Abstract Content (up to 300 words recommended)
The current focus of higher education is to produce graduates with skills for jobs for the 21st century workforce. Graduates need to be able to deal with authentic, complex and unstructured problems. Inquiry-based learning has been incorporated into science curricula which engage students in “...identifying questions, attending to evidence, identifying patterns, making controlled comparisons, interpreting increasingly complex data, supporting claims and drawing justified conclusions”. Inquiry based learning has been used as a tool to teach students “how to think like a scientist”.
The ALURE projects at Deakin University are part of level 3 units for the Bachelor of Biomedical Science - STARS (Scientific Thinking for the Acquisition of Research Skills) and the Bachelor of Biological Science STRIPES (Scientific Training Researching Invertebrate Populations using Ecological Surveys). The difference between these research experiences and routine undergraduate practical classes is that the students design the project and there is an authentic outcome. The project results in more than just “the production of report for assessment”. Instead, students generate novel data that is useful and valuable to parties outside the university.
While implementing these programs we recorded and analysed student perceptions before commencement and after completion of the project. Our major findings are:
1) Students were initially daunted by the concept, particularly when there was no “guaranteed result”. Students were product (“result”) driven rather than “process” driven.
2) Students initially thought that research only happens in a laboratory
3) Students could formulate an isolated hypothesis, but they struggled to develop a testable hypothesis for use with the project-generated data.
4) Student perceptions changed and became more positive as the project progressed. Good supporting resources are essential to guide students.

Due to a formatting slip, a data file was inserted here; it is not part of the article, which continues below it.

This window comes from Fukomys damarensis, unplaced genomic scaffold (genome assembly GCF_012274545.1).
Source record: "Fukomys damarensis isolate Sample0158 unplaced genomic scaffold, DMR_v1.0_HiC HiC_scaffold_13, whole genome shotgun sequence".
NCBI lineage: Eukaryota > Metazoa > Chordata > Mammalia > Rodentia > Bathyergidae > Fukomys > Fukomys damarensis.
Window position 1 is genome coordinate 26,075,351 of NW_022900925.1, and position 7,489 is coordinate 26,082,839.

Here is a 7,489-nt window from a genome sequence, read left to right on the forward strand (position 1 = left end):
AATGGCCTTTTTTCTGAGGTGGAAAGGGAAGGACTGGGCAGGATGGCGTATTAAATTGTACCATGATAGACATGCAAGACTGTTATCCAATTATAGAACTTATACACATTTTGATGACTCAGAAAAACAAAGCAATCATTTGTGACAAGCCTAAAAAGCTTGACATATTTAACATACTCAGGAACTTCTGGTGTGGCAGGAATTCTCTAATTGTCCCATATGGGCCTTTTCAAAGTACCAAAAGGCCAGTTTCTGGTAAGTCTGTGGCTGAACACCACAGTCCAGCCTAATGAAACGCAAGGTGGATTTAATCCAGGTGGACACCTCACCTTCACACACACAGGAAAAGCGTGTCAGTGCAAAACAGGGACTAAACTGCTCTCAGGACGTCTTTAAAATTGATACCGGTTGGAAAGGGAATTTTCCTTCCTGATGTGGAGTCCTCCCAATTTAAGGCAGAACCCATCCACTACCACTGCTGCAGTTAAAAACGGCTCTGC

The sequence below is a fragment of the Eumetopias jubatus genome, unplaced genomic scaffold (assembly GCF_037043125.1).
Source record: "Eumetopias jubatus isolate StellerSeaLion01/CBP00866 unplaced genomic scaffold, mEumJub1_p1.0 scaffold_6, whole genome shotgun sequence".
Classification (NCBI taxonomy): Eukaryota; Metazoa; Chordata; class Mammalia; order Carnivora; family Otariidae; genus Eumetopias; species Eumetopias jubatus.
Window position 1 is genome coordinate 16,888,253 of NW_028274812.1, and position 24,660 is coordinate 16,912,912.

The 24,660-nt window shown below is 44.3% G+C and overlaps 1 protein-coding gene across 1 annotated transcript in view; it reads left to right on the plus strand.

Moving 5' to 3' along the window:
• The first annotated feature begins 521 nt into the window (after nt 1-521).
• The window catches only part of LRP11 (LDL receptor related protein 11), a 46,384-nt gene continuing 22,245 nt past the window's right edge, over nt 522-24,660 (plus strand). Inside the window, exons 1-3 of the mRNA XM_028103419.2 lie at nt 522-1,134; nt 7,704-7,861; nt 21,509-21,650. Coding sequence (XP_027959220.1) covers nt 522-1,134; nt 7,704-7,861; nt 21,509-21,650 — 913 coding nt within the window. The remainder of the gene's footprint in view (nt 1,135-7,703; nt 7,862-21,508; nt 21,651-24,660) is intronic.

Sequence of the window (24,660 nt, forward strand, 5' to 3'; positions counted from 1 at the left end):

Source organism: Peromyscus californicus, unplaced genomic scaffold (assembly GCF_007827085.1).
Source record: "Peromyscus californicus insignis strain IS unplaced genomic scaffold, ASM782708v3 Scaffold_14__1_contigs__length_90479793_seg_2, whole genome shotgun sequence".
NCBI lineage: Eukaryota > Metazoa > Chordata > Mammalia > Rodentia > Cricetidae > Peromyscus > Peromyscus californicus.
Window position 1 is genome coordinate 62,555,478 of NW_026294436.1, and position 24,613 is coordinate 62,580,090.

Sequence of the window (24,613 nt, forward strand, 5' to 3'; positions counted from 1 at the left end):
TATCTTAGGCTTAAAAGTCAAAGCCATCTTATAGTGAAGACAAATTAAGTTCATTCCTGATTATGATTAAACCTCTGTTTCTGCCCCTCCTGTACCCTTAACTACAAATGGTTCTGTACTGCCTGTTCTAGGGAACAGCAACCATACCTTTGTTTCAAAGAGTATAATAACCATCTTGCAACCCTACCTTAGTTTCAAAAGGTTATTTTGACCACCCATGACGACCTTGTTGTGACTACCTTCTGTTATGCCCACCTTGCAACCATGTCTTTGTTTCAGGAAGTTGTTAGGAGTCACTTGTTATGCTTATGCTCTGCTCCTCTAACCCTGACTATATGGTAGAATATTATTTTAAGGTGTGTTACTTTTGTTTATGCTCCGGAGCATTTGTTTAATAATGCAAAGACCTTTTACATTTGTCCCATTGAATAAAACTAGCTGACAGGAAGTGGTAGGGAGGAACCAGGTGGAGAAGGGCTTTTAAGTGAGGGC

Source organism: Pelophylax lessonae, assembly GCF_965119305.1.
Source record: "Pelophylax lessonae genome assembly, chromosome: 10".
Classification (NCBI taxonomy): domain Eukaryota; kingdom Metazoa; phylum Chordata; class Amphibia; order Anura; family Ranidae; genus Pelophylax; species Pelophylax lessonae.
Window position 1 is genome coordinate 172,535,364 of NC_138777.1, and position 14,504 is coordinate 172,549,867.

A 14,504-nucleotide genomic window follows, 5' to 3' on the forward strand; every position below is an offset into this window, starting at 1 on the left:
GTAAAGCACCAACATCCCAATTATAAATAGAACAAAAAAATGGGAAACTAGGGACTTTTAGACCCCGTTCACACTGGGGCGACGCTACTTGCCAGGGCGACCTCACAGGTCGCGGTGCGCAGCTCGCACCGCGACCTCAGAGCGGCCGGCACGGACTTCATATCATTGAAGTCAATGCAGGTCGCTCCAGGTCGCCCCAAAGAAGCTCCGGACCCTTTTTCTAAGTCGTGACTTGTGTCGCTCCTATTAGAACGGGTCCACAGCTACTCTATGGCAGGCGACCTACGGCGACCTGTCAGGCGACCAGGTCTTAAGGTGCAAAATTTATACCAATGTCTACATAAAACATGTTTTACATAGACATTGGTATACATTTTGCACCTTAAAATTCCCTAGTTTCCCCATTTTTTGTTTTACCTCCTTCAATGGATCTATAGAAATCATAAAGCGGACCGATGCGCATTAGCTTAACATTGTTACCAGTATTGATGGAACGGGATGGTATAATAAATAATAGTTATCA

Addressing the theme/s of the Conference (up to 200 words recommended)
This showcase will present our experience in implementing undergraduate research experiences in 3rd year units at Deakin University. We will outline how we increased student engagement and skill development by providing students with an authentic project with worthwhile outcomes. Resourcing is essential to support students in this endeavour – we found that students did not always understand concepts we take for granted. Many of the practical tasks undergraduate science students complete have well defined, very predictable outcomes and indeed the element of uncertainty is deliberately minimized by staff. Consequently, students become result-focused, rather than process-driven. This is further consolidated by assessment of undergraduate practicals where marks are awarded for producing the “correct result” rather than demonstrating and exploring the “process” of the task and the skills required to get that result. We found it was challenging to move students from a result-driven to a process-driven mindset, however when students are given the appropriate support and guidance while they experience research and outcome uncertainty, the quality of the work they can produce is remarkable.